Monday, February 15, 2010

Sermon, abridged, 2/14

Happy Valentine's Day, perhaps the toughest holiday of the year. I think it may actually tougher for many couples than for single people. If you're single, you just eat chocolate, watch Casablanca and feel sorry for yourself. If you're in a couple, there's intense pressure to know instinctively the expectations of the person that you love. Failure is not an option.

A few years ago, I read an article from a pastor who specialized in counseling couples. He said that one thing he heard over and over from couples was that one or the other was "disillusioned." He said his answer was always, "That's great!" It meant, he said, that they had finally gotten past the illusion of the other person and were now in a place to be with the person as they really were, not the fantasy they imagined.

Two very different stories of disillusionment appear in the readings for today. First is the story of Moses who has gone back up Mount Sinai to get a copy of the tablets of the law. When he returns, his face is glowing, which freaks people out, so he covers it in a veil. What you hear implied in Paul's letter to the Corinthians, though, is that when the glow fades, Moses keeps the veil on because he doesn't want people to know What would happen if they saw he no longer had that mystical glow? Would they think his connection with God had been broken? Would he no longer be acceptable as a leader? They would be disillusioned, and what would happen then?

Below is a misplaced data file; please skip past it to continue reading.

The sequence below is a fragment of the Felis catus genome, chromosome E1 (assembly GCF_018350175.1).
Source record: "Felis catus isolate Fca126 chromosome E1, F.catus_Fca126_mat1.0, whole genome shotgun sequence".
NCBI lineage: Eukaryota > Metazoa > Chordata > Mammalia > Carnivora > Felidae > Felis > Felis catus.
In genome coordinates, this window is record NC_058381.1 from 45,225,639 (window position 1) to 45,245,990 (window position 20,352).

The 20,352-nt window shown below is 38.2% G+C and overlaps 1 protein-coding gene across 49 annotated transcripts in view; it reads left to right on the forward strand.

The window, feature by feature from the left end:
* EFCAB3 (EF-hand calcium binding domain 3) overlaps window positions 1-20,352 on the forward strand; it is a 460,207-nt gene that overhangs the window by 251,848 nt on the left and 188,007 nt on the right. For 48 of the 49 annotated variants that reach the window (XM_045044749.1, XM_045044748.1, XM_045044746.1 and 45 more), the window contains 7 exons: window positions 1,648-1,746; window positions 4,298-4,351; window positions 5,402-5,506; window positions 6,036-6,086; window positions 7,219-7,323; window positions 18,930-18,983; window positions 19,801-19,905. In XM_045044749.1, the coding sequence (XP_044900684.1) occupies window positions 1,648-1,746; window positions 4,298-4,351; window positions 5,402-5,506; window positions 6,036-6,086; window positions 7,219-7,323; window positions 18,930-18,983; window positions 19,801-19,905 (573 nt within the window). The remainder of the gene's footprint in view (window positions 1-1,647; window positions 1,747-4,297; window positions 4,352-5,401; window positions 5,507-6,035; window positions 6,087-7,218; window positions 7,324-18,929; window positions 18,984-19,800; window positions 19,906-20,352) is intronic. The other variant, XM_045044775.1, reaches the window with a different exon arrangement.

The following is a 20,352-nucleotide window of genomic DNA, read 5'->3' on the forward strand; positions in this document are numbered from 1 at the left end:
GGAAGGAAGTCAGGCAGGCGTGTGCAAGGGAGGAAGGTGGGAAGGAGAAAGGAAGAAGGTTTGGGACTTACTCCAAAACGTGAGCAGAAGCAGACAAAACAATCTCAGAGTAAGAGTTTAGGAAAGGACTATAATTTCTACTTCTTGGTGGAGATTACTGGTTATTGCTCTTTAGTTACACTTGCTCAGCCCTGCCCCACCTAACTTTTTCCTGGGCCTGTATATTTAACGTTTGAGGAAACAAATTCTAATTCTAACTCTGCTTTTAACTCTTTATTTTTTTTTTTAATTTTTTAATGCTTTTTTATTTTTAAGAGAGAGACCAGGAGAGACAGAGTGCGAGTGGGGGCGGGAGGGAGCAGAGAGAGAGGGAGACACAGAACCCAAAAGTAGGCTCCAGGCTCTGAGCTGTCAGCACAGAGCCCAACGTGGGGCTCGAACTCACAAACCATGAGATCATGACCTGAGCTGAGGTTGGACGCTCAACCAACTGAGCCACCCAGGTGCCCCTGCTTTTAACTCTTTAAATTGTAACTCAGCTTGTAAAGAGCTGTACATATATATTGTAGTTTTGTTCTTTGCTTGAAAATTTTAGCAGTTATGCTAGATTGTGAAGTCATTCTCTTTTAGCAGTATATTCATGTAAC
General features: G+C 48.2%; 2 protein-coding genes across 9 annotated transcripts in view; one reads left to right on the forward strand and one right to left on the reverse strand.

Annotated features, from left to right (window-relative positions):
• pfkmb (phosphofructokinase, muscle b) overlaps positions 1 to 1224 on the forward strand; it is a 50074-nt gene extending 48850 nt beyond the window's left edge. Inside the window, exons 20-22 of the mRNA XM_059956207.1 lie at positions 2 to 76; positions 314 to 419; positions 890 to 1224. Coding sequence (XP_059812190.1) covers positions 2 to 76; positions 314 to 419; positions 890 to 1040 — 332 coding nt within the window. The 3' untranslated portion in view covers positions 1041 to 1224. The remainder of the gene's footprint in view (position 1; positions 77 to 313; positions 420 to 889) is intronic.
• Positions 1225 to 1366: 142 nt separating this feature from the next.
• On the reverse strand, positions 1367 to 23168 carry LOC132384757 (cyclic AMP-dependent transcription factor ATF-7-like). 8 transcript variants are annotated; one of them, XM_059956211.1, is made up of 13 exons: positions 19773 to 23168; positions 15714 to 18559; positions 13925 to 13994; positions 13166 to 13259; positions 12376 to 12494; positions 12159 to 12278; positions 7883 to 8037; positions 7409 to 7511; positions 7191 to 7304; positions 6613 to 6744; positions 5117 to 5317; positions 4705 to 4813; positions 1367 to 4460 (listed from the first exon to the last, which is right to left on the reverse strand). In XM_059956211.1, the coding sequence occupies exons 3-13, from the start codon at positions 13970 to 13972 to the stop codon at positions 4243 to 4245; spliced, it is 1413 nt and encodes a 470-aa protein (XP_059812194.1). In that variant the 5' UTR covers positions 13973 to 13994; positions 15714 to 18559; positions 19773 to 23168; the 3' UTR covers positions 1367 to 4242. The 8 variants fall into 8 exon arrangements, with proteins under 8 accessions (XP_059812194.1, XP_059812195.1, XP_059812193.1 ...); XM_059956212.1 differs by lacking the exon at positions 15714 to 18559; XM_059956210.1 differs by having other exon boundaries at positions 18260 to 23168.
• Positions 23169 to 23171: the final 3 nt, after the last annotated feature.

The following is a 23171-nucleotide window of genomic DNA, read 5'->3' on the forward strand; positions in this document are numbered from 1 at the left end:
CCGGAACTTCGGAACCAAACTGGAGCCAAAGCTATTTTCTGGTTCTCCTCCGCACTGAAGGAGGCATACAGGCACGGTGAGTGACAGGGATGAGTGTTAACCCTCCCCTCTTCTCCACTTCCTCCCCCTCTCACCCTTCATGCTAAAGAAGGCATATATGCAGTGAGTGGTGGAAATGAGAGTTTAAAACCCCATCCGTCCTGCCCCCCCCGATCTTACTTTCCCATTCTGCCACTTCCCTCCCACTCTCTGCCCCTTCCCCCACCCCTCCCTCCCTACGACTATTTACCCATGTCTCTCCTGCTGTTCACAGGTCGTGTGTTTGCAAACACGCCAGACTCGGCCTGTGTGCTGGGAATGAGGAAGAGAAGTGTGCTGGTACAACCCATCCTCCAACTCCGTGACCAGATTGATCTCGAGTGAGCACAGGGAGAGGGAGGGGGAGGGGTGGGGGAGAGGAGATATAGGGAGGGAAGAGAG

And then there's the gospel. When I first saw the text, I thought to myself, "I hope we don't have to read the second half." But then I thought the second half is perfect! It's a complete disillusionment. Jesus comes down from the mountain and is cranky and exhausted. He's rude and insulting and snippy and not at all like that magnificent creature we saw transfigured with Moses and Elijah on the mountain. And that's part of the story too.

So often we don't let Jesus be human. He has to be the glowing white Jesus of the mountaintop or it doesn't count. But we also claim in our creeds that Jesus is fully human, not glowy superhuman. And the good news about that is that if Jesus can be fully human, then so can we. When we describe ourselves and talk about our faith, we don't need to limit our description to our glowy mountaintop experiences. We can also talk about what frustrates us, what we haven't gotten yet.

We don't need to wear a veil of spirituality to hide the fact that we don't glow. Instead, in Paul's words, we can commend ourselves to conscience of everyone in the sight of God -- and in the sight of one another. Disillusionment is a good thing. It means you don't need to be glowing white all the time to be loved.

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